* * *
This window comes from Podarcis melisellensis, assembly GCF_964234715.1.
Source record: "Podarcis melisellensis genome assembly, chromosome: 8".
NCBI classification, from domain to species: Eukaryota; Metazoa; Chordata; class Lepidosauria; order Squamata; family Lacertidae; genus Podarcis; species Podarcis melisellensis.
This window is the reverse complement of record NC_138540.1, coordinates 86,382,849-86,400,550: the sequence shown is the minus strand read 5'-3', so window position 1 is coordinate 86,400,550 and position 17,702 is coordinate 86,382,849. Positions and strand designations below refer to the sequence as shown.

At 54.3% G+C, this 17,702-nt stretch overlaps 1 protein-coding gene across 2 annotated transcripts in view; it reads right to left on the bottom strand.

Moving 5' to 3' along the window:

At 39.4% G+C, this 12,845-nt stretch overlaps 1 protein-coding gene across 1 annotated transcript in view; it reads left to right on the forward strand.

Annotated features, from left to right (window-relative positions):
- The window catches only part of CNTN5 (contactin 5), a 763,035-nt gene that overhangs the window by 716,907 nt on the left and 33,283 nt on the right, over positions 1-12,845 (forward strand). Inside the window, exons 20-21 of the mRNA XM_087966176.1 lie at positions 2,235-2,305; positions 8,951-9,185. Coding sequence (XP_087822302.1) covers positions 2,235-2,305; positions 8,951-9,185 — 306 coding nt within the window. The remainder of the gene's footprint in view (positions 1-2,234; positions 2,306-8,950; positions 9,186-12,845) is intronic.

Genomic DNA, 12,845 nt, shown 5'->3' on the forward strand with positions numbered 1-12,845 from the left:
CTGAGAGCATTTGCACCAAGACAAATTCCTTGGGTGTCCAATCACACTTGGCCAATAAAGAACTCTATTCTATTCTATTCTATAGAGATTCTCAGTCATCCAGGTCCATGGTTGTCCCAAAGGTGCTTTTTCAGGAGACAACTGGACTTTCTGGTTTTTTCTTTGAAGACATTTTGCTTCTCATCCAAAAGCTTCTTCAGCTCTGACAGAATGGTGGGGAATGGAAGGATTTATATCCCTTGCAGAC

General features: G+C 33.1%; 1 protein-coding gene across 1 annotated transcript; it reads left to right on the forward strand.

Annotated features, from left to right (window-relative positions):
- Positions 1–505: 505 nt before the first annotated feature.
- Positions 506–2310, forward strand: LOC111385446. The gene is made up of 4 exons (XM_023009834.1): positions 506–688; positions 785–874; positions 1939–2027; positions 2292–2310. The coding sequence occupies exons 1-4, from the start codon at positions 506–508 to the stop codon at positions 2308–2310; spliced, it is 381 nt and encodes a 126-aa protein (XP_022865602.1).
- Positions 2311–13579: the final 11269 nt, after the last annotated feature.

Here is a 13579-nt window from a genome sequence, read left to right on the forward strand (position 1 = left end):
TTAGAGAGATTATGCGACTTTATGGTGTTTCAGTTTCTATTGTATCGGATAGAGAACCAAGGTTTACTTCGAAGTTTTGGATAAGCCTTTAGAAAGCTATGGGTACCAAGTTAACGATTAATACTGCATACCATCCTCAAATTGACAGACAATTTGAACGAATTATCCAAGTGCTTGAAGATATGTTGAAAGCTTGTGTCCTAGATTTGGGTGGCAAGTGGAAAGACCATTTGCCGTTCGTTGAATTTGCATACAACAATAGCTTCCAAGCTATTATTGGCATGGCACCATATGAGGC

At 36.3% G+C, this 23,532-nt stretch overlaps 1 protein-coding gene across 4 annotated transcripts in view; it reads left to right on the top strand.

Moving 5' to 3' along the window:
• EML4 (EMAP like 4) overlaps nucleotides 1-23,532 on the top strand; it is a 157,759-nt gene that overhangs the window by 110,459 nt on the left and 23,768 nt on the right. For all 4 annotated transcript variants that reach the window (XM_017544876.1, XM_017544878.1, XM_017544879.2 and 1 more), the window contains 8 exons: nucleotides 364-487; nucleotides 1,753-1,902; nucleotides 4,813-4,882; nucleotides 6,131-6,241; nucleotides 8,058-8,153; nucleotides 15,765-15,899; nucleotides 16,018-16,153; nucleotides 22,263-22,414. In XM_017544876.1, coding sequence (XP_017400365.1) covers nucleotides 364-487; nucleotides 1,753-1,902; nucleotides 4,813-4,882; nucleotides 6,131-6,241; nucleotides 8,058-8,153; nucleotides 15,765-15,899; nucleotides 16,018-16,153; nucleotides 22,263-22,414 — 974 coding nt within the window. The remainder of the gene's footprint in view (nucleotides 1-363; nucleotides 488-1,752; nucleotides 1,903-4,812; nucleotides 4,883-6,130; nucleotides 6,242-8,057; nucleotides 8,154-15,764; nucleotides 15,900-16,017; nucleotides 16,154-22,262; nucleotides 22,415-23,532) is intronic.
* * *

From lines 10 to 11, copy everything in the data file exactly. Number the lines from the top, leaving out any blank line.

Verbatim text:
Genomic DNA, 12,845 nt, shown 5'->3' on the forward strand with positions numbered 1-12,845 from the left:
CTGAGAGCATTTGCACCAAGACAAATTCCTTGGGTGTCCAATCACACTTGGCCAATAAAGAACTCTATTCTATTCTATTCTATAGAGATTCTCAGTCATCCAGGTCCATGGTTGTCCCAAAGGTGCTTTTTCAGGAGACAACTGGACTTTCTGGTTTTTTCTTTGAAGACATTTTGCTTCTCATCCAAAAGCTTCTTCAGCTCTGACAGAATGGTGGGGAATGGAAGGATTTATATCCCTTGCAGAC